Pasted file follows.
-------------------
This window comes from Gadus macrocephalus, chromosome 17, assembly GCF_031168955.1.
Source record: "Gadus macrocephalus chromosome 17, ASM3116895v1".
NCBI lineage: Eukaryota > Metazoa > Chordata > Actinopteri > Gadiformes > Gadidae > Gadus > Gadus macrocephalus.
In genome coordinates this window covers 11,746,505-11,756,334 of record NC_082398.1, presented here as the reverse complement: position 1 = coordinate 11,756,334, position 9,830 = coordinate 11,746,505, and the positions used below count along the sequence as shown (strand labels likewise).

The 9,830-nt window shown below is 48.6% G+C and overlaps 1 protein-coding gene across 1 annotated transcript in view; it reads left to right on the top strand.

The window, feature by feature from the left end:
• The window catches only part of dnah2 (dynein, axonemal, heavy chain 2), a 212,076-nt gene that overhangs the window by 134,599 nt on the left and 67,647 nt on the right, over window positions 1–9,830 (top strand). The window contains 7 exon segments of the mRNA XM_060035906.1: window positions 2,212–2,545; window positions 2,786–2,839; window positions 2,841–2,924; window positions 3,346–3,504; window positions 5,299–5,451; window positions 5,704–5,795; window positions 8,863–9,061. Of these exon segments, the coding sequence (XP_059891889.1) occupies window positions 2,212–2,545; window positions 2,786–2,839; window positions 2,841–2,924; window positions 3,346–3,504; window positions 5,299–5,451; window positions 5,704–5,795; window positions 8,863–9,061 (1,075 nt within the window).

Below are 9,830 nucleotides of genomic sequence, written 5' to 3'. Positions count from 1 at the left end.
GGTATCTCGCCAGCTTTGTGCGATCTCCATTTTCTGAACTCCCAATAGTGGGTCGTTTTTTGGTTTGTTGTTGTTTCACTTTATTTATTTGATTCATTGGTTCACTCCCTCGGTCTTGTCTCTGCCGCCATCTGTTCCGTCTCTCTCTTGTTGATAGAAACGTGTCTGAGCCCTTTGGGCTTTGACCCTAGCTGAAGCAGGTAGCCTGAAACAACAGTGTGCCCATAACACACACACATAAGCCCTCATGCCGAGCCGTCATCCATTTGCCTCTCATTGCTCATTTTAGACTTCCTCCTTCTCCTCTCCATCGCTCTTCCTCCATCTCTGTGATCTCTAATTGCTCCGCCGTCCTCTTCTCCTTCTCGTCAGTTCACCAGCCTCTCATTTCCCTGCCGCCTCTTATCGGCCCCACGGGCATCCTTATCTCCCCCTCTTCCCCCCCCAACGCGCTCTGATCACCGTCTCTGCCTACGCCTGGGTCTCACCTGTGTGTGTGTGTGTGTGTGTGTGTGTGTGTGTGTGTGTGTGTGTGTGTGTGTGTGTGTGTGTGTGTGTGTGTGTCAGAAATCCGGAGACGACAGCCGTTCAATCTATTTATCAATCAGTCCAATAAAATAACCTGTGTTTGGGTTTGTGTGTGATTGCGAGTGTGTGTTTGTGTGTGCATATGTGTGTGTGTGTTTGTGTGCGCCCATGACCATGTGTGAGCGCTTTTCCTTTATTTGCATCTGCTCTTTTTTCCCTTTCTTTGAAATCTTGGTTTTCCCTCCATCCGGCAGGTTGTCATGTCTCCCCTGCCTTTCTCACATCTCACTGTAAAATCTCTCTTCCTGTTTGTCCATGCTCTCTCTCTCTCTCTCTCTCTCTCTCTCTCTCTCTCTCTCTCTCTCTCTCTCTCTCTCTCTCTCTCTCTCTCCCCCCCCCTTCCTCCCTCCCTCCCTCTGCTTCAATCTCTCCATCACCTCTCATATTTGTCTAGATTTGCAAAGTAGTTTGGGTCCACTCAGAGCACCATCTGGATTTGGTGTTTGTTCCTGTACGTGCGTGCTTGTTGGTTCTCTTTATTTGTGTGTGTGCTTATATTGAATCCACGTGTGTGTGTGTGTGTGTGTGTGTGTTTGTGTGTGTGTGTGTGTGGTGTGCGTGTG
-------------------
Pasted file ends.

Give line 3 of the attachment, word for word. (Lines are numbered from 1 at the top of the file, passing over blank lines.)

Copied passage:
NCBI lineage: Eukaryota > Metazoa > Chordata > Actinopteri > Gadiformes > Gadidae > Gadus > Gadus macrocephalus.